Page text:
The United States and Russia, along with 15 other countries, agreed to a plan Thursday evening in Munich, Germany, to end the unconscionable violence in Syria and provide “humanitarian aid” to civilians on the ground.
Specifically, the document entitled “Action Group for Syria — Final Communiqué“, calls for a “cessation of hostilities” in the war-torn country, not including violence perpetrated by ISIS.
U.S. Secretary of State John Kerry, who announced the agreement along with Russian foreign minister Segei Lavrov, told reporters early Friday morning that a permanent end to the Syrian civil war would require regime change.
The first step towards achieving the ultimate goal of a cease-fire, however, was made by putting together a U.S.-Russia task force, which will begin work next week.
Air delivery of supplies to the war-stricken areas of Deir ez-Zor, Madaya, Mouadhimiyeh, and Kafr Batna, will start immediately.
One point of contention between members of the Syrian Support Group, which includes Western powers, along with China, Iran, Iraq, Russia, and Turkey, is Russian strikes against what the U.S. calls moderate rebel groups, but Moscow labels terrorists.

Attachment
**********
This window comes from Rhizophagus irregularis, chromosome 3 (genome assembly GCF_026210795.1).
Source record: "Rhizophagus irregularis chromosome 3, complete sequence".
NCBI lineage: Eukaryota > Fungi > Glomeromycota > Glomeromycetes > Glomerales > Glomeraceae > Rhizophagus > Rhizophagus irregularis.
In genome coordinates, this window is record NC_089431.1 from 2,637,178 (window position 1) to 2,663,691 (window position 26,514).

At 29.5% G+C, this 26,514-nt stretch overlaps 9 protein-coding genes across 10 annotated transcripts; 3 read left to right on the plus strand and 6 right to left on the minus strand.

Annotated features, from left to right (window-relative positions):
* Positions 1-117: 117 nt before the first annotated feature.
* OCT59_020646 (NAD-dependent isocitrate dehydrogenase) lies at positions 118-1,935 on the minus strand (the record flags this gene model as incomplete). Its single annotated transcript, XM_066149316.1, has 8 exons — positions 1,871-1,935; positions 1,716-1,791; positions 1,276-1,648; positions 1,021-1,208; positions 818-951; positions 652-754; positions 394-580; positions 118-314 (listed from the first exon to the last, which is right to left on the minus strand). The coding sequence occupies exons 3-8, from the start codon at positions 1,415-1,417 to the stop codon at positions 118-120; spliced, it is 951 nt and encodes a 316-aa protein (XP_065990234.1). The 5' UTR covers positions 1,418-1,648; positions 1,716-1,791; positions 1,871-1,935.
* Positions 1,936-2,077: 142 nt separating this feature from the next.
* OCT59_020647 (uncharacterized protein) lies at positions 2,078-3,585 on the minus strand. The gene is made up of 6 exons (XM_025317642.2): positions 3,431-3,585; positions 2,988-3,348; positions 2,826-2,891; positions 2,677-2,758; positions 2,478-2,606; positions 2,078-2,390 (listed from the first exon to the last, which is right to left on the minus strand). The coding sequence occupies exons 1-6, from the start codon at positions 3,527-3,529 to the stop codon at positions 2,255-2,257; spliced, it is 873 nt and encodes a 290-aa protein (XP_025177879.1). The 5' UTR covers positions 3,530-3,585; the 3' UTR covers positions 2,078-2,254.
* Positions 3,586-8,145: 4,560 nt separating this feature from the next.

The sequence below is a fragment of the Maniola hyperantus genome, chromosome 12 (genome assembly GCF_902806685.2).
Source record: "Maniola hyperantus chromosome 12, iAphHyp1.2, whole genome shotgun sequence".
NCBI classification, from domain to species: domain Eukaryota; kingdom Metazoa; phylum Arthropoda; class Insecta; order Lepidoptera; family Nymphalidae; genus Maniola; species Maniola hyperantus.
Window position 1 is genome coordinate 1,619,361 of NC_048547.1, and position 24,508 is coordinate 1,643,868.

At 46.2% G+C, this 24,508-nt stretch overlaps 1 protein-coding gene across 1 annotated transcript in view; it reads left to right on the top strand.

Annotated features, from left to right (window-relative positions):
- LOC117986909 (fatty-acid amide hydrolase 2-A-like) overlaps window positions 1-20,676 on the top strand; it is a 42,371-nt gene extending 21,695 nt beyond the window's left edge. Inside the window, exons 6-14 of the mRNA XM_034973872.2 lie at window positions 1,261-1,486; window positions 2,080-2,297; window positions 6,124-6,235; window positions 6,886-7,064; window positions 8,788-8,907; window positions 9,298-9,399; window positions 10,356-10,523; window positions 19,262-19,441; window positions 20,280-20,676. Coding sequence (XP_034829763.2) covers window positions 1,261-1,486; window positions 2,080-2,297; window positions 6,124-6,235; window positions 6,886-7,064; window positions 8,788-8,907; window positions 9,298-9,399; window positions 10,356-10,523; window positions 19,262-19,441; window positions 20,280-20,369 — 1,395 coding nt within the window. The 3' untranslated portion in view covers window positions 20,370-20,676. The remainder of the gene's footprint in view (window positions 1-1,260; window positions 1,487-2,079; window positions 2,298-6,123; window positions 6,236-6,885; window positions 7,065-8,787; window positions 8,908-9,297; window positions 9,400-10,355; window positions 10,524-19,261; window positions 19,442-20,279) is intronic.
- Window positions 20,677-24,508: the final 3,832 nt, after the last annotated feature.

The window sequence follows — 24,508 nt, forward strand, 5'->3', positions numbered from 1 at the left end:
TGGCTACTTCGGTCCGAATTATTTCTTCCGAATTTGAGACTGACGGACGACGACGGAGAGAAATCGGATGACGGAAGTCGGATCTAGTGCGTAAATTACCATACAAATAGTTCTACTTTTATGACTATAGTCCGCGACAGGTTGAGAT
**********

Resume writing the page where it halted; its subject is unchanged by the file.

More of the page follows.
U.K. foreign secretary Philip Hammond stipulated that, “If this agreement is to work, (Russian) bombing will have to stop”.
Russian prime minister Dimitry Medvedev has already made controversial comments regarding a possible solution to ISIS’ presence in Syria. Responding to the possibility of a U.S. led coalition to dispose the Islamic army, he said, “The Americans and our Arab partners must think hard about this — do they want a permanent war?”
Mr. Medvedev was implying that Russia wants a seat at the table to discuss any further actions in Syria, and sees any coalition in which they are excluded to be a threat.
Russia’s thinly veiled support of the Assad regime throughout the war makes implementation of the agreement to end “hostilities” very difficult, if not impossible.
“The key question is whether the [Assad] regime will deliver land access to besieged areas“, an anonymous diplomat told The Guardian. “If the Russians top blowing up civilians and we see movement on access it might open the way to a resumption of the talks in Geneva . . . The problem is that a Kerry-Lavrov agreement doesn’t involve any of the actors on the ground. We need the Syrians on board.“
A spokesman for the High Negotiations Committee, the main Syrian opposition group, said that his outfit will agree to enter peace negotiations in Geneva, as the Communiqué calls for, “if we see action and implementation” of the plan.
Now almost five years old, the Syrian war has caused the deaths of 250,000, and has uprooted between 12 million and 13.5 million people.
[CNN] [BBC] [The Guardian]